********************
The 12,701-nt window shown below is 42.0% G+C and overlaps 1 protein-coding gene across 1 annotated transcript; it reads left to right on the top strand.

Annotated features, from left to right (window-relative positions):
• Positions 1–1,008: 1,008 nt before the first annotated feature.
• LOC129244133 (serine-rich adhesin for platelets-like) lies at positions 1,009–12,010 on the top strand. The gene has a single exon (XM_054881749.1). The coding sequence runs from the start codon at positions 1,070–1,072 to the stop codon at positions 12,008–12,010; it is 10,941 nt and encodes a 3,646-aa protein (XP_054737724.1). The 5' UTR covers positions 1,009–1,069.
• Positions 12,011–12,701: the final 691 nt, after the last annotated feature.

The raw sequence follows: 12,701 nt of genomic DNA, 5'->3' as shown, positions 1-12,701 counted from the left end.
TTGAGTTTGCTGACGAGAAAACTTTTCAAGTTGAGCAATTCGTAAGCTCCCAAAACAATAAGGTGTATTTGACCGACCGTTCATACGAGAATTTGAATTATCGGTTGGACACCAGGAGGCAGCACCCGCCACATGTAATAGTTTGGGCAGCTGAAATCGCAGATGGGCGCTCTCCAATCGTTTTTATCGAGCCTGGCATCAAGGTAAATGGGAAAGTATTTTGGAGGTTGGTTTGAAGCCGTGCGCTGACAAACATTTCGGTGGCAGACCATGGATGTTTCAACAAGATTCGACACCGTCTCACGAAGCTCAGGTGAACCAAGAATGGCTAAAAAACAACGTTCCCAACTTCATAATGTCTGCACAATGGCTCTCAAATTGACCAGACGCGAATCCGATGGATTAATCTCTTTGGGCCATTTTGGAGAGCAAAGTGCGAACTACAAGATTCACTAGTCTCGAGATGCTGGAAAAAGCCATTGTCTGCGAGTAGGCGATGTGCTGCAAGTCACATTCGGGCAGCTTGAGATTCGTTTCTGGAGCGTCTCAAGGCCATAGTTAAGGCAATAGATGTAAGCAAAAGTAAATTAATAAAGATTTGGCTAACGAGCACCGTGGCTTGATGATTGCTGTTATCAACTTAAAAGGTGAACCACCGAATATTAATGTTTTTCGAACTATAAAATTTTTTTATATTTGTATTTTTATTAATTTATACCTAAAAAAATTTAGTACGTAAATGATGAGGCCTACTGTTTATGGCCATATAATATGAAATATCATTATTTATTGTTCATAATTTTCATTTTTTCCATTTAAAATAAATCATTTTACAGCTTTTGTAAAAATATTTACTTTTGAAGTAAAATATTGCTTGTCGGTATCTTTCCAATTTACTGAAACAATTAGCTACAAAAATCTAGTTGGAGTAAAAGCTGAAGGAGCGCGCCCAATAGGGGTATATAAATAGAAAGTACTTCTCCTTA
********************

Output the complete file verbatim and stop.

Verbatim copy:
The 12,701-nt window shown below is 42.0% G+C and overlaps 1 protein-coding gene across 1 annotated transcript; it reads left to right on the top strand.

Annotated features, from left to right (window-relative positions):
• Positions 1–1,008: 1,008 nt before the first annotated feature.
• LOC129244133 (serine-rich adhesin for platelets-like) lies at positions 1,009–12,010 on the top strand. The gene has a single exon (XM_054881749.1). The coding sequence runs from the start codon at positions 1,070–1,072 to the stop codon at positions 12,008–12,010; it is 10,941 nt and encodes a 3,646-aa protein (XP_054737724.1). The 5' UTR covers positions 1,009–1,069.
• Positions 12,011–12,701: the final 691 nt, after the last annotated feature.

The raw sequence follows: 12,701 nt of genomic DNA, 5'->3' as shown, positions 1-12,701 counted from the left end.
TTGAGTTTGCTGACGAGAAAACTTTTCAAGTTGAGCAATTCGTAAGCTCCCAAAACAATAAGGTGTATTTGACCGACCGTTCATACGAGAATTTGAATTATCGGTTGGACACCAGGAGGCAGCACCCGCCACATGTAATAGTTTGGGCAGCTGAAATCGCAGATGGGCGCTCTCCAATCGTTTTTATCGAGCCTGGCATCAAGGTAAATGGGAAAGTATTTTGGAGGTTGGTTTGAAGCCGTGCGCTGACAAACATTTCGGTGGCAGACCATGGATGTTTCAACAAGATTCGACACCGTCTCACGAAGCTCAGGTGAACCAAGAATGGCTAAAAAACAACGTTCCCAACTTCATAATGTCTGCACAATGGCTCTCAAATTGACCAGACGCGAATCCGATGGATTAATCTCTTTGGGCCATTTTGGAGAGCAAAGTGCGAACTACAAGATTCACTAGTCTCGAGATGCTGGAAAAAGCCATTGTCTGCGAGTAGGCGATGTGCTGCAAGTCACATTCGGGCAGCTTGAGATTCGTTTCTGGAGCGTCTCAAGGCCATAGTTAAGGCAATAGATGTAAGCAAAAGTAAATTAATAAAGATTTGGCTAACGAGCACCGTGGCTTGATGATTGCTGTTATCAACTTAAAAGGTGAACCACCGAATATTAATGTTTTTCGAACTATAAAATTTTTTTATATTTGTATTTTTATTAATTTATACCTAAAAAAATTTAGTACGTAAATGATGAGGCCTACTGTTTATGGCCATATAATATGAAATATCATTATTTATTGTTCATAATTTTCATTTTTTCCATTTAAAATAAATCATTTTACAGCTTTTGTAAAAATATTTACTTTTGAAGTAAAATATTGCTTGTCGGTATCTTTCCAATTTACTGAAACAATTAGCTACAAAAATCTAGTTGGAGTAAAAGCTGAAGGAGCGCGCCCAATAGGGGTATATAAATAGAAAGTACTTCTCCTTA